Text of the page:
Before we revise, we need something to revise. We must compose the perfect first draft.
We write without worrying about every comma splice or misplaced modifier. We write with abandon and get the story down.
The Writer Hat
During the prewriting and creation stage, we must consciously separate the writer self from the editor self. It’s as if we need to wear two hats—literally two different hats you can wear at the appropriate times. In episode 91, I mentioned my literal editor hat: a Maxwell Perkins-style fedora.
The writer hat—especially needed during that first draft creation stage—is more like a baseball hat popped on backward. That image comes to me from Barbara Kingsolver, who wrote:
My muse wears a baseball cap, backward. The minute my daughter is on the school bus, he saunters up behind me with a bat slung over his shoulder and says oh so directly, “Okay, author lady, you’ve got six hours till that bus rolls back up the drive. You can sit down and write, now, or you can think about looking for a day job.” (High Tide in Tucson, 96)
Don’t stop the momentum and start fiddling with the words when knocking out that draft. Pop on the baseball cap as a reminder to keep the words flowing.
When that hat is on, we’re in a no-judgment zone, building the piece, keeping the creativity flowing, not second-guessing ourselves. Just get ‘er down and git ‘er done.
“Crummy” First Drafts
Another memorable source to turn to regarding first drafts is Anne Lamott. Countless writers have found freedom to write wild and free and without judgment thanks to a chapter in Bird by Bird (and I paraphrase), “Crummy First Drafts.”
“All good writers write them,” Lamott says. “This is how they end up with good second drafts and terrific third drafts” (21).
As readers, we see the final versions of books. We pluck them from library shelves and marvel at their quality, their genius, their lyrical style, their page-turning power.
We forget that every short story, poem, memoir, and novel started as an initial draft. Every writer had to get that first draft down—and that first draft was likely rambling, riddled with errors, and downright crummy.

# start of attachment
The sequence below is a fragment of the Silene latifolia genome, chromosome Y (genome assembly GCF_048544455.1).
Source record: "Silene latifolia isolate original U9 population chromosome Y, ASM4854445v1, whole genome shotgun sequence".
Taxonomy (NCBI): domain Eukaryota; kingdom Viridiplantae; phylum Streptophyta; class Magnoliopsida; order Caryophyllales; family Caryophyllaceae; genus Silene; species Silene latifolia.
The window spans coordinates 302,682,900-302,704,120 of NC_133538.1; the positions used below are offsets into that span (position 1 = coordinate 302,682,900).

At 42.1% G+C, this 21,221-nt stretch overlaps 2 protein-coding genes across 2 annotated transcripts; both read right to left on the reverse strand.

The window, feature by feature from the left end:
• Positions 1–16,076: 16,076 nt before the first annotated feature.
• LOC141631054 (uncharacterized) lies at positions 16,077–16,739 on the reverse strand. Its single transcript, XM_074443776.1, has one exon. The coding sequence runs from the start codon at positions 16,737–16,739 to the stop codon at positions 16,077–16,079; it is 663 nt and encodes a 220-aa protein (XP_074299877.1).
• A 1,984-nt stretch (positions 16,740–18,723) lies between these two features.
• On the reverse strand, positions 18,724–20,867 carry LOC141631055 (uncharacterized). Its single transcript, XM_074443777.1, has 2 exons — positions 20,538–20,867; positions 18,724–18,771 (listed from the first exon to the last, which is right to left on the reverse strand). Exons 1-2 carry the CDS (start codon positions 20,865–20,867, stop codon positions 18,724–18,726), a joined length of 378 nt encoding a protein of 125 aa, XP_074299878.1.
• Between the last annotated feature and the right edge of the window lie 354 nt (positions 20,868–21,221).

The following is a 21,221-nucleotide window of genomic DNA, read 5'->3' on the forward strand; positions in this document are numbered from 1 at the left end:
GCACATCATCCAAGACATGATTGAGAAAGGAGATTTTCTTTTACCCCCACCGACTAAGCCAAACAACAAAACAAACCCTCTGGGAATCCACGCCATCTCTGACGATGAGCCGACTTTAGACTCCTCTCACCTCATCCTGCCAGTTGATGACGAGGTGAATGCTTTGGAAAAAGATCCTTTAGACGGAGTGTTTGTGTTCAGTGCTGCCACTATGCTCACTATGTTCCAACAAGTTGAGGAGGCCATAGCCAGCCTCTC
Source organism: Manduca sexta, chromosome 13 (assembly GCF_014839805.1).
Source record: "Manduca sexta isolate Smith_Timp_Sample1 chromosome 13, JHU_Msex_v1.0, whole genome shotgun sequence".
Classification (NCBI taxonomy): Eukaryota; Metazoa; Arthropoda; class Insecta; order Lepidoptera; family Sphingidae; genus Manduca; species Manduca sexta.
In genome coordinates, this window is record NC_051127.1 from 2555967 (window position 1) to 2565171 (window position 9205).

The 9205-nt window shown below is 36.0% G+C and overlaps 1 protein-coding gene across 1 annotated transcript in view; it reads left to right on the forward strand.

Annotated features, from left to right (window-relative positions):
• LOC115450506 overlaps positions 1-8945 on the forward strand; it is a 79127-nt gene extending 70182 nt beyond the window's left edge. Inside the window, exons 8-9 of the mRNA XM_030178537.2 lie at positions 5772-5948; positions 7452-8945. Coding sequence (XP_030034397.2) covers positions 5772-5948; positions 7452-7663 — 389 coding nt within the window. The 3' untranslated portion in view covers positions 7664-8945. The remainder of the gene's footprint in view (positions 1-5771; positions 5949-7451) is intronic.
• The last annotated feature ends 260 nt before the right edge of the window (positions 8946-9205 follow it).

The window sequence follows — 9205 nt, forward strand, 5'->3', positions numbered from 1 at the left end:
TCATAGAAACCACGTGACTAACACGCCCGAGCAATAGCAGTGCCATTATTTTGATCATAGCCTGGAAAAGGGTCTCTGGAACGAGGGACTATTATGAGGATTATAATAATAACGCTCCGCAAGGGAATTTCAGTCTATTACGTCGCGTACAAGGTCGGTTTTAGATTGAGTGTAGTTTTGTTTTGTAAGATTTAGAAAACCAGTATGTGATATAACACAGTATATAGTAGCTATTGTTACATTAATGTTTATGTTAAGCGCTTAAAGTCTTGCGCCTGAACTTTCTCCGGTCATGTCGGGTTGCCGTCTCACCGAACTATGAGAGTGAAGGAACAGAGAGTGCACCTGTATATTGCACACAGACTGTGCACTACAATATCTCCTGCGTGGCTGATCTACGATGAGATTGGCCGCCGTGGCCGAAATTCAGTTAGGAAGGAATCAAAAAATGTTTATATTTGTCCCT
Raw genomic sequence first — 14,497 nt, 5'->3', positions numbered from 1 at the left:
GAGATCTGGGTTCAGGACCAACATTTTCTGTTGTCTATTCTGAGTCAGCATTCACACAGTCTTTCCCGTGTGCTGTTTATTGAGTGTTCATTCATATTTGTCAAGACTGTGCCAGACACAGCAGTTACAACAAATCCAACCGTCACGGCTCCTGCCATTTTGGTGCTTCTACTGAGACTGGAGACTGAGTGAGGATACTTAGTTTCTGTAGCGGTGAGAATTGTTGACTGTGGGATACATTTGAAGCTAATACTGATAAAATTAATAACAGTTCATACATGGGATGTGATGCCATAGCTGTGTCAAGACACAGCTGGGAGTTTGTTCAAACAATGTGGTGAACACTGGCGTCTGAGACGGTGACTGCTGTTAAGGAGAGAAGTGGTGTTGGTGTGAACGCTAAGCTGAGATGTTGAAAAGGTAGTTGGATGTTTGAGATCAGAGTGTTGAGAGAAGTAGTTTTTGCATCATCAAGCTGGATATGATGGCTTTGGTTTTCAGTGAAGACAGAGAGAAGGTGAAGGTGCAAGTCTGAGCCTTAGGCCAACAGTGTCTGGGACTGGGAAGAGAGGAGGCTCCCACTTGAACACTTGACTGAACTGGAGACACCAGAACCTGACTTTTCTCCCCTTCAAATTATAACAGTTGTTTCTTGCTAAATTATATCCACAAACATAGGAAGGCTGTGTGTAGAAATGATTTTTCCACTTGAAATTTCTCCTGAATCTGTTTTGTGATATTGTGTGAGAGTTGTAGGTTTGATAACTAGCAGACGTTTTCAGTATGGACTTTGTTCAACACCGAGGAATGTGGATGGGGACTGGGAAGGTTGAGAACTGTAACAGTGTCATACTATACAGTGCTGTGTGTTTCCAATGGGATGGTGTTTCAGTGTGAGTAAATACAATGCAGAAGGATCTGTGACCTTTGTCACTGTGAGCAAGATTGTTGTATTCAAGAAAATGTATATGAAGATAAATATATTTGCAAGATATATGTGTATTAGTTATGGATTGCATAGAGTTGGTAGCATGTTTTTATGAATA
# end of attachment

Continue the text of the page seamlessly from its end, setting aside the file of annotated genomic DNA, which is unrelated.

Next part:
Write Like It’s Child’s Play
Lamott gives another freeing image to take us into our project’s initial writing stage:
The first draft is the child’s draft, where you let it all pour out and then let it romp all over the place, knowing that no one is going to see it and that you can shape it later. You just let this childlike part of you channel whatever voices and visions come through and onto the page. If one of the characters wants to say, “Well, so what, Mr. Poopy Pants?,” you let her. No one is going to see it. (22-23)
When we write our draft like it’s child’s play—free and even fanciful—she says we may end up with one line in a paragraph buried deep on the sixth page…a line that captures our imagination, and perhaps our heart.
It’s a line “you just love,” she writes, “that is so beautiful or wild that you know what you’re supposed to be writing about, more or less, or in what direction you might go—but there was no way to get to this without first getting through the first five and a half pages” (23).
Write Without Judgment
Quiet the voices and write without judgment, without fear, without hesitation. Like a child scribbling her story.
I’ve never been able to confirm the original source, but Jane Smiley is attributed as saying, “Every first draft is perfect because all the first draft has to do is exist. It’s perfect in its existence. The only way it could be imperfect would be to NOT exist.”
Don’t let perfectionism hold your words hostage when you’re working on that first draft. Let it all out. It’s perfect for what it is: the first draft.
To listen to the full episode, click on the podcast player above or use subscription options below.
- Ep 91: Your Writing Needs Revision (but don’t be afraid)
- Ep 70: What to Do When You’re Unsure How to Begin
- Ep 68: Write, Now
- Ep 67: Either Write or Nothing
- Ep 56: To Learn How to Write, You Have to Write
- Ep 33: Start with Three Sentences
- Vanity Fair article about “Genius,” the film about Thomas Wolfe and his editor, Maxwell Perkins (featuring a big photo of Colin Firth as Perkins, wearing his fedora indoors, at his desk, like any editor should at least consider doing)
- Lamott, Anne. Bird by Bird: Some Instructions on Writing and Life. New York: Anchor Books, 1995. Print. [affiliate link]
- Kingsolver, Barbara. High Tide in Tucson: Essays from Now or Never. New York: HarperCollins, 1995. Print. [affiliate link]
* * *
You can subscribe with iTunes, where I’d love to have you subscribe, rate, and leave a review.
The podcast is also available Stitcher, and you should be able to search for and find “Ann Kroeker, Writing Coach” in any podcast player.